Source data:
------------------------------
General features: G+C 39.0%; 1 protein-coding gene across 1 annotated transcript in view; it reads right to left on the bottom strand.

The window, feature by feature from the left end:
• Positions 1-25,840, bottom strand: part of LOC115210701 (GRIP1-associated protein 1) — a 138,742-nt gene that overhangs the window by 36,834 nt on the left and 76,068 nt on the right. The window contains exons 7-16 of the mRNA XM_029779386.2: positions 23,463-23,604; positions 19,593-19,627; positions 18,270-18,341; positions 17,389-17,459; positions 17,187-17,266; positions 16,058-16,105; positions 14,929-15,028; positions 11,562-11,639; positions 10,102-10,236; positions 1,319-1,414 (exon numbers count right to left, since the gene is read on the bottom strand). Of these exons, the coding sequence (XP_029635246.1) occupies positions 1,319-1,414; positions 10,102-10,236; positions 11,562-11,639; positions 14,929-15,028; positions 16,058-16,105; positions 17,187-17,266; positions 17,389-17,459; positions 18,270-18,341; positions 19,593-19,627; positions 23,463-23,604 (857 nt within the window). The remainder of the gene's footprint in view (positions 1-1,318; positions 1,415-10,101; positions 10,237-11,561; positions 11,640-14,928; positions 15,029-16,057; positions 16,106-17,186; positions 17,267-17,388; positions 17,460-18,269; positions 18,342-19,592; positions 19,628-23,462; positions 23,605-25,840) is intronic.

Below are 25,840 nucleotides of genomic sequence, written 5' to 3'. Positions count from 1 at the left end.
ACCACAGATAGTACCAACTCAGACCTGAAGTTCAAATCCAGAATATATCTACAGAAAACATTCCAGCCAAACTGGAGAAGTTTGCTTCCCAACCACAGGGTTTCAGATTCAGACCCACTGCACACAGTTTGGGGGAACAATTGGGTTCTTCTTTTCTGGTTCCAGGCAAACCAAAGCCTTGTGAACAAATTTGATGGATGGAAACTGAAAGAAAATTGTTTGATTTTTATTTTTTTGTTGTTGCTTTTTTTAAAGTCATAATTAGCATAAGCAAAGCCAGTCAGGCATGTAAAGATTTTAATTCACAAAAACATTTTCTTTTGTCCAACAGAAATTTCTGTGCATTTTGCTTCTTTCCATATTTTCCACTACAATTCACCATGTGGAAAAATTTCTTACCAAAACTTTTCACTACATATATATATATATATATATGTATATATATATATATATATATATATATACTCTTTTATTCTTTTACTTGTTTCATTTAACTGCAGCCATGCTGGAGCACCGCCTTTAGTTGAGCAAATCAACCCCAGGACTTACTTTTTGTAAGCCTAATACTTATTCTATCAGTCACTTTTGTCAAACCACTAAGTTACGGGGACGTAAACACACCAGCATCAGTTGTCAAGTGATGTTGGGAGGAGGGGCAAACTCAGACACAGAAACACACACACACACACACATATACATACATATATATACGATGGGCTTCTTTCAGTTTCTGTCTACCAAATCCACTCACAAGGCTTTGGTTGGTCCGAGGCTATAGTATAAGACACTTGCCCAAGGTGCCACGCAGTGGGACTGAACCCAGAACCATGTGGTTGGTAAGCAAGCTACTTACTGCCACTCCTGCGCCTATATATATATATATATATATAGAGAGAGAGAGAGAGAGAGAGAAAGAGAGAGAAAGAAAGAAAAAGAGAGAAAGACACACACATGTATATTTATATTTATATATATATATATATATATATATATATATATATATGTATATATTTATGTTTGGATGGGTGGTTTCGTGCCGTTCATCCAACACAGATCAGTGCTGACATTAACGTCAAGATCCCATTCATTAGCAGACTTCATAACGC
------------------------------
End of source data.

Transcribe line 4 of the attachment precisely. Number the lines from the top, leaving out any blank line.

Below are 25,840 nucleotides of genomic sequence, written 5' to 3'. Positions count from 1 at the left end.